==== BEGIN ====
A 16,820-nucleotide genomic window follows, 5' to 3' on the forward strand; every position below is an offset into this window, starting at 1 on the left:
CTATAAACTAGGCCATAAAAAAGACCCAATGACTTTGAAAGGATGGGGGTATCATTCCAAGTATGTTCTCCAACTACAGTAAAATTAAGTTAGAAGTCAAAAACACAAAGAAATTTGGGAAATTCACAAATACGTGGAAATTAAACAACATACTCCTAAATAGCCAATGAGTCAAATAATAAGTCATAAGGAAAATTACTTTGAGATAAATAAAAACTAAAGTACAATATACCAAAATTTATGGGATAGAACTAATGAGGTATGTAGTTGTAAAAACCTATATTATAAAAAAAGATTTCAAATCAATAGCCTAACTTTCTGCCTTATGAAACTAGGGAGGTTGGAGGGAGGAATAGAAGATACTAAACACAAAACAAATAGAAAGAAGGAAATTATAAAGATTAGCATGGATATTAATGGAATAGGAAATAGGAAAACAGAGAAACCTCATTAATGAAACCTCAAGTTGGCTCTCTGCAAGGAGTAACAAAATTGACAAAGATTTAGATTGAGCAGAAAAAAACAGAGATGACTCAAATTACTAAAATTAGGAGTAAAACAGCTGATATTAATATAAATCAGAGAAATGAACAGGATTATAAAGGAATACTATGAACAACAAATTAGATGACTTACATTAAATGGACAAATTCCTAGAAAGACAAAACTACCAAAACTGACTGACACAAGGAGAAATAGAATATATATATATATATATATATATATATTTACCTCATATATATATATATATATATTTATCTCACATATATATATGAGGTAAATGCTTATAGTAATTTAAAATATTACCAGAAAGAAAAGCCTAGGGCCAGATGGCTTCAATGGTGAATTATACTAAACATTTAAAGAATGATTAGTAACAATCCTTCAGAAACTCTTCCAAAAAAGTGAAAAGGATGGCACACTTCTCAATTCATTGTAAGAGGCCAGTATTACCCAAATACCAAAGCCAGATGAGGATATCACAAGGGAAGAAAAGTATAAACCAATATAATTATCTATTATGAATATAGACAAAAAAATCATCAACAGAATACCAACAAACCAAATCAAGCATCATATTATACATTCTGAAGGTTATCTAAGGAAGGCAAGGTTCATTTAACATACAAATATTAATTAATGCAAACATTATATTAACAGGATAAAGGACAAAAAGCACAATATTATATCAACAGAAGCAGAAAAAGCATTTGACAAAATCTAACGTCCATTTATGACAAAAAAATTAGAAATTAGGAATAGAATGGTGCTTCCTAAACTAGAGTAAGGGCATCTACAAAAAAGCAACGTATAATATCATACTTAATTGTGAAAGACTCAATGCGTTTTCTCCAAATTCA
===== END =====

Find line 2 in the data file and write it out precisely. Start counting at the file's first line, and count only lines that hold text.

CTATAAACTAGGCCATAAAAAAGACCCAATGACTTTGAAAGGATGGGGGTATCATTCCAAGTATGTTCTCCAACTACAGTAAAATTAAGTTAGAAGTCAAAAACACAAAGAAATTTGGGAAATTCACAAATACGTGGAAATTAAACAACATACTCCTAAATAGCCAATGAGTCAAATAATAAGTCATAAGGAAAATTACTTTGAGATAAATAAAAACTAAAGTACAATATACCAAAATTTATGGGATAGAACTAATGAGGTATGTAGTTGTAAAAACCTATATTATAAAAAAAGATTTCAAATCAATAGCCTAACTTTCTGCCTTATGAAACTAGGGAGGTTGGAGGGAGGAATAGAAGATACTAAACACAAAACAAATAGAAAGAAGGAAATTATAAAGATTAGCATGGATATTAATGGAATAGGAAATAGGAAAACAGAGAAACCTCATTAATGAAACCTCAAGTTGGCTCTCTGCAAGGAGTAACAAAATTGACAAAGATTTAGATTGAGCAGAAAAAAACAGAGATGACTCAAATTACTAAAATTAGGAGTAAAACAGCTGATATTAATATAAATCAGAGAAATGAACAGGATTATAAAGGAATACTATGAACAACAAATTAGATGACTTACATTAAATGGACAAATTCCTAGAAAGACAAAACTACCAAAACTGACTGACACAAGGAGAAATAGAATATATATATATATATATATATATATATTTACCTCATATATATATATATATATATTTATCTCACATATATATATGAGGTAAATGCTTATAGTAATTTAAAATATTACCAGAAAGAAAAGCCTAGGGCCAGATGGCTTCAATGGTGAATTATACTAAACATTTAAAGAATGATTAGTAACAATCCTTCAGAAACTCTTCCAAAAAAGTGAAAAGGATGGCACACTTCTCAATTCATTGTAAGAGGCCAGTATTACCCAAATACCAAAGCCAGATGAGGATATCACAAGGGAAGAAAAGTATAAACCAATATAATTATCTATTATGAATATAGACAAAAAAATCATCAACAGAATACCAACAAACCAAATCAAGCATCATATTATACATTCTGAAGGTTATCTAAGGAAGGCAAGGTTCATTTAACATACAAATATTAATTAATGCAAACATTATATTAACAGGATAAAGGACAAAAAGCACAATATTATATCAACAGAAGCAGAAAAAGCATTTGACAAAATCTAACGTCCATTTATGACAAAAAAATTAGAAATTAGGAATAGAATGGTGCTTCCTAAACTAGAGTAAGGGCATCTACAAAAAAGCAACGTATAATATCATACTTAATTGTGAAAGACTCAATGCGTTTTCTCCAAATTCA